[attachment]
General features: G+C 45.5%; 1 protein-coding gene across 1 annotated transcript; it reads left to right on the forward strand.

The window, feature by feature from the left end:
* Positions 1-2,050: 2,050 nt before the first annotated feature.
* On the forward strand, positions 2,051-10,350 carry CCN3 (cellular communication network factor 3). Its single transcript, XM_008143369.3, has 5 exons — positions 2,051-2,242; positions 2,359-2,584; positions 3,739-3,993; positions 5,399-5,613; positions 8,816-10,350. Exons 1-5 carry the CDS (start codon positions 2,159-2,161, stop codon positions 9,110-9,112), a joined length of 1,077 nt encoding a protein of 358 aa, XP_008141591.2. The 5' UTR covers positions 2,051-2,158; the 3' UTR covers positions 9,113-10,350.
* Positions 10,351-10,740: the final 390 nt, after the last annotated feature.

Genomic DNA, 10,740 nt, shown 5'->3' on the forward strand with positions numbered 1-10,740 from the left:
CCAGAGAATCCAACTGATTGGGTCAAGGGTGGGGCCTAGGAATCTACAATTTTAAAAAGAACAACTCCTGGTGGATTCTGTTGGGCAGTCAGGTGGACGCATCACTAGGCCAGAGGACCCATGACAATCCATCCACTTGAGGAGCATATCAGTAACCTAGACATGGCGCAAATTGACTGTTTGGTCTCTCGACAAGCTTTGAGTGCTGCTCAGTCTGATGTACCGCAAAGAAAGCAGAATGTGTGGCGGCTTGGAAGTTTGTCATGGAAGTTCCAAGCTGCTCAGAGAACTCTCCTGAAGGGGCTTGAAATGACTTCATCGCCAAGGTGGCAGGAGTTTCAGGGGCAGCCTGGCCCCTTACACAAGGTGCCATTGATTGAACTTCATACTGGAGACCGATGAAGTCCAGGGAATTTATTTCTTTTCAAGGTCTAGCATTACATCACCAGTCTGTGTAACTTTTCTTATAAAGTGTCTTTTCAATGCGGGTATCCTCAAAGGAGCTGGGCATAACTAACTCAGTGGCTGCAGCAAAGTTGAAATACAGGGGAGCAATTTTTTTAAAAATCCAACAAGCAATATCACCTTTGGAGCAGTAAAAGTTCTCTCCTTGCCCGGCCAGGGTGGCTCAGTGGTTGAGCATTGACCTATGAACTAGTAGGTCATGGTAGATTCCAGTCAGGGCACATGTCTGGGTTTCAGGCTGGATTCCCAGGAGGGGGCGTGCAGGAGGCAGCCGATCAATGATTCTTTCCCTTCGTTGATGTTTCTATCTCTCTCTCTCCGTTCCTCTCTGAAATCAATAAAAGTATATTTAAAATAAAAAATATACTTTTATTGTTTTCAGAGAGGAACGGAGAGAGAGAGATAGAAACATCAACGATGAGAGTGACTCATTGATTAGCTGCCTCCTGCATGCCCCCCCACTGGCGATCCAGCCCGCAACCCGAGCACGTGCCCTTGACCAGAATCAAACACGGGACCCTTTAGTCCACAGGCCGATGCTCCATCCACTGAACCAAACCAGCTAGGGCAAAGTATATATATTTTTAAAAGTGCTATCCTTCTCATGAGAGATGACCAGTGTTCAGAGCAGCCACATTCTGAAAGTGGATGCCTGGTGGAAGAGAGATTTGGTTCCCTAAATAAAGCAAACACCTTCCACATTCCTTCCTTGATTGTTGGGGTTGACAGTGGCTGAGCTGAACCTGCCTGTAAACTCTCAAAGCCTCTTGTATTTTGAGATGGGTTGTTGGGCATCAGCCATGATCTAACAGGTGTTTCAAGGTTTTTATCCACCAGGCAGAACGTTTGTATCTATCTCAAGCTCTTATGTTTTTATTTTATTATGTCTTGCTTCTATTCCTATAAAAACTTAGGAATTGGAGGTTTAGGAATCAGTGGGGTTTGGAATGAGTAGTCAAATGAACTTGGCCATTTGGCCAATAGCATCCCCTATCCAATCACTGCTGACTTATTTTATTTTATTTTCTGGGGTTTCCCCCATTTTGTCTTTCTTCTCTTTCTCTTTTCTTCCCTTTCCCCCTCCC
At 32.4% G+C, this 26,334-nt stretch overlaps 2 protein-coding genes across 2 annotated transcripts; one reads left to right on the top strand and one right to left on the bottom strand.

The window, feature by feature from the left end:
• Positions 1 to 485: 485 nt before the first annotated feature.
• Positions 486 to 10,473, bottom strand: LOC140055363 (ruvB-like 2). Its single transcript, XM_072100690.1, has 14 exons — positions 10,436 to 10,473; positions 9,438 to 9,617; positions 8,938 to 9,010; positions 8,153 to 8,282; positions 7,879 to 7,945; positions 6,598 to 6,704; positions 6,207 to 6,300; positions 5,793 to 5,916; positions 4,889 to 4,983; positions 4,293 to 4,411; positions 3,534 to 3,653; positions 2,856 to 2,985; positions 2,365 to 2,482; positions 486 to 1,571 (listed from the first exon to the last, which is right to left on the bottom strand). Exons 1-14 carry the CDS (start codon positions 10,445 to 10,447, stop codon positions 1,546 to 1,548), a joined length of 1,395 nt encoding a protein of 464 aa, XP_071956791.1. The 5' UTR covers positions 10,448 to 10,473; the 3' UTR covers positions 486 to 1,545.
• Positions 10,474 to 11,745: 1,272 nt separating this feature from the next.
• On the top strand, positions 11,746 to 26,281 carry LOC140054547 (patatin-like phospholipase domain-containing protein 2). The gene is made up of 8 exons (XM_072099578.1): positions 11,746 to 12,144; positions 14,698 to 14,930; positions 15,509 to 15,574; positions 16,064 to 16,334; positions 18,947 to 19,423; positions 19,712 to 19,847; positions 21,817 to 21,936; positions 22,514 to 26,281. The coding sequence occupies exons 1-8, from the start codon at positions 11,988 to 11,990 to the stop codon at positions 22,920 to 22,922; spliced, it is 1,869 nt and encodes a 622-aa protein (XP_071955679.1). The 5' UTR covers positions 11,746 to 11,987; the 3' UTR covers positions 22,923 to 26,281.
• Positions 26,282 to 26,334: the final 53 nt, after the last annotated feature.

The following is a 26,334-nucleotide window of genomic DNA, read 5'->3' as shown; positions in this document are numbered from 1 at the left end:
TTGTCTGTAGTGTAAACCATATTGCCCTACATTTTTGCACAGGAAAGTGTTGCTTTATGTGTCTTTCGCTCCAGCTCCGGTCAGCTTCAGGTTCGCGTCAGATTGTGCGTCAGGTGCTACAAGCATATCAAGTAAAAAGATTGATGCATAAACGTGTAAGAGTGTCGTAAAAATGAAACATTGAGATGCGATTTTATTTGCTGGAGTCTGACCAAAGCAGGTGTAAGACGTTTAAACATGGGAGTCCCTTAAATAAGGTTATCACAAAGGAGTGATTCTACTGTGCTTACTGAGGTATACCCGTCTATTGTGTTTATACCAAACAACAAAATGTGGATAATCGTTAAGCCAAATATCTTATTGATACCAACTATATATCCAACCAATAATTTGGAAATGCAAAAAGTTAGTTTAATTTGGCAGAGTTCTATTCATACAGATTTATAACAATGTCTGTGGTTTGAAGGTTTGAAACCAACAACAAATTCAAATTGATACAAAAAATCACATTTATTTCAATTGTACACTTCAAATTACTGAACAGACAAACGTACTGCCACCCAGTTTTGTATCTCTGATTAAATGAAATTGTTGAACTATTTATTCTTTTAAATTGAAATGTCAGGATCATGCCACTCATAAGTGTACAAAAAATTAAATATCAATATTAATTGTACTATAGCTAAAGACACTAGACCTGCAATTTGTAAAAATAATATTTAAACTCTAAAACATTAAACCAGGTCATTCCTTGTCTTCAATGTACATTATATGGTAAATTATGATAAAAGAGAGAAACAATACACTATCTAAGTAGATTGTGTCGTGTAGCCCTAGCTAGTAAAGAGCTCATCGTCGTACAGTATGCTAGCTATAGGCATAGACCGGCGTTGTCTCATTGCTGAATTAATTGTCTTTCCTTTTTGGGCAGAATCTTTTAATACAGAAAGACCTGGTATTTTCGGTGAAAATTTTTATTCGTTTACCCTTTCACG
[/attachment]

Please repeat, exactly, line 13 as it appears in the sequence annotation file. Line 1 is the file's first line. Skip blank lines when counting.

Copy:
• On the top strand, positions 11,746 to 26,281 carry LOC140054547 (patatin-like phospholipase domain-containing protein 2). The gene is made up of 8 exons (XM_072099578.1): positions 11,746 to 12,144; positions 14,698 to 14,930; positions 15,509 to 15,574; positions 16,064 to 16,334; positions 18,947 to 19,423; positions 19,712 to 19,847; positions 21,817 to 21,936; positions 22,514 to 26,281. The coding sequence occupies exons 1-8, from the start codon at positions 11,988 to 11,990 to the stop codon at positions 22,920 to 22,922; spliced, it is 1,869 nt and encodes a 622-aa protein (XP_071955679.1). The 5' UTR covers positions 11,746 to 11,987; the 3' UTR covers positions 22,923 to 26,281.